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Mayo Clinic, U of M say they can help achieve testing 'moonshot'

Both providers are now testing patients for coronavirus antibodies and say expansion is coming fast.

MINNEAPOLIS — Of all the coronavirus numbers available on Minnesota's online dashboard, Governor Walz says testing is the most important to restarting our economy.

"Instead of doing several hundred or a thousand a day, we start building up that capacity of 5,000 so we start to know (where we stand)," Walz said on Tuesday.

But the state can't do it alone. The lab at the Minnesota Department of Health has processed fewer than 9,500 of the more than 39,000 samples so far. The rest have come from external labs run by providers like the Mayo Clinic, the University of Minnesota and others. 

Now, those same providers are also rapidly adding critical antibody/blood tests.

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"It's the way that we can understand who has been exposed to the virus," said Marc Jenkins, Director of the University of Minnesota's Center for Immunology, which developed the latest blood test being deployed in Minnesota.

"The test has basically gone live today," Jenkins said.

The test takes just four hours to process. More importantly, at a time when many tests are limited by supply shortages, the key component of the U of M test is a protein that is produced right on campus.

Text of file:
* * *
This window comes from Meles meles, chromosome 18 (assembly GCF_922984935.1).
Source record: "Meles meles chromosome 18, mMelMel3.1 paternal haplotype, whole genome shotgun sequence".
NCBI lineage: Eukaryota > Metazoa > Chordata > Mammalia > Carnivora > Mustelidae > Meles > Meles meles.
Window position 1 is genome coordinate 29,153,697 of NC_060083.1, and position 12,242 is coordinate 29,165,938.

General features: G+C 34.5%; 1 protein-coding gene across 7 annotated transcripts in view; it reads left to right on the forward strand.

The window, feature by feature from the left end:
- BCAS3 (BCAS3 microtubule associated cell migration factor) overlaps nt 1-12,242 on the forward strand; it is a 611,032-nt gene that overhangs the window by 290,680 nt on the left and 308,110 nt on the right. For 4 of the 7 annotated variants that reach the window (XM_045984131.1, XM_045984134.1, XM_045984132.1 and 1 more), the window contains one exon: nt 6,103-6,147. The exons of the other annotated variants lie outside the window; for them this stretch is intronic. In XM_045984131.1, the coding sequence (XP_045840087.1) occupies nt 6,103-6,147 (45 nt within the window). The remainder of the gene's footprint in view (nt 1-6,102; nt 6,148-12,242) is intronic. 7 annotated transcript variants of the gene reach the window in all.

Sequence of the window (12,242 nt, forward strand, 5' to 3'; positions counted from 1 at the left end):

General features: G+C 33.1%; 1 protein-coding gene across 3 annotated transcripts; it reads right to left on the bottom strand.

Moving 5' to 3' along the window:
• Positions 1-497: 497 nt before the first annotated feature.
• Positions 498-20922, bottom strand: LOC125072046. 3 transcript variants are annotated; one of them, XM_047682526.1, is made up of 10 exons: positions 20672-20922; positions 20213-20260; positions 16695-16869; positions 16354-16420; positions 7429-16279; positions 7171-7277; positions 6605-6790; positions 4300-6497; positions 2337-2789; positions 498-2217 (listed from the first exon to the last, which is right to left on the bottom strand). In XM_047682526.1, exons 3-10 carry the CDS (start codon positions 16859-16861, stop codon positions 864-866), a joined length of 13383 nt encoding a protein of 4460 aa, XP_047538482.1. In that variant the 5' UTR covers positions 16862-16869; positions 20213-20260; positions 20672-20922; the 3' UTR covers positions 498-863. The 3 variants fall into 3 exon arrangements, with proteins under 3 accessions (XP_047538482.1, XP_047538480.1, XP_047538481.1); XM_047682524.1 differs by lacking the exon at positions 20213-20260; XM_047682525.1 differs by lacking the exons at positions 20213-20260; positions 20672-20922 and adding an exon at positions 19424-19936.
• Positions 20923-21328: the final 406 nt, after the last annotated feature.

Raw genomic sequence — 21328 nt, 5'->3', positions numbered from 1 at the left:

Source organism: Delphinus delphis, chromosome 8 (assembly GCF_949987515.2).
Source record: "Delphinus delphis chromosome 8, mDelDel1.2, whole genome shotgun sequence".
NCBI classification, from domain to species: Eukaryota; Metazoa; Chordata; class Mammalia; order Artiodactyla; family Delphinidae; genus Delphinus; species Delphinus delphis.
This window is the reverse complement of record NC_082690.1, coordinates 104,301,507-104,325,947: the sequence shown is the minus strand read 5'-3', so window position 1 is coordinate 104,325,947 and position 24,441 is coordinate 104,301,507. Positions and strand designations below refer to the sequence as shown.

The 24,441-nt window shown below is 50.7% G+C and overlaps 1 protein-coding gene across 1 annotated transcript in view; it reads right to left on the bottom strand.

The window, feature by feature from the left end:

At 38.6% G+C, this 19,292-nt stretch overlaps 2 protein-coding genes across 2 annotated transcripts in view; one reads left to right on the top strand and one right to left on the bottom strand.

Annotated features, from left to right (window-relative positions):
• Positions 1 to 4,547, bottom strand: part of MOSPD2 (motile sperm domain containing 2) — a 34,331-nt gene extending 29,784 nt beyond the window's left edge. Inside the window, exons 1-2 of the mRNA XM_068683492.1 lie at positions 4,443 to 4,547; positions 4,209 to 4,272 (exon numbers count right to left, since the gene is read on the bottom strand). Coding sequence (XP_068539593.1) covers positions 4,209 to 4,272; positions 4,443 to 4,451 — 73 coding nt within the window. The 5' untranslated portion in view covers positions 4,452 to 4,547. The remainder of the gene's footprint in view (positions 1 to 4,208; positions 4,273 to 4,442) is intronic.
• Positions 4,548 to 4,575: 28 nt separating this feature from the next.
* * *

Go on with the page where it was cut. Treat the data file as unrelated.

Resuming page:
"It's the viral antigen that we use, as a probe to look for antibodies. We think we have enough protein to do 100,000 of these tests," said Jenkins.

Who gets priority first, for this test?

According to Jenkins, "we're ready to deploy it amongst U of M healthcare workers. People who are directly working with patients."

The U of M joins the Mayo Clinic, which rolled out its own blood test last week.

"For the first few days we really focused on making it available to the Mayo Clinic practice," said Dr. Bill Morice, president of Mayo Clinic Laboratories. "Now we do have a capacity to do 10,000 tests per day and we're looking to double or even triple that."

Though the numbers are large, they represent testing being done for hospitals nationwide, meaning a Minnesota moon shot will require even more. 

"I'm asking for them to try and get this done in days and weeks, not months," Governor Walz said. "Because people are getting frustrated."

Even on a tight time frame, Dr. Morice says the Mayo Clinic will be able to help make it reality.

"That's something that is certainly within the realm of possibility, that's not a big stretch," Dr. Morice said.

Jenkins says the U of M is poised to do its part too.

"I think that's doable," Jenkins said. "We would have to ramp up our capacity by about 10 fold to do that. I've heard the number, about 2 million workers in Minnesota, and so we'd have to ramp up significantly, our capacity. That would be a huge challenge to test that many people, but it could be done."

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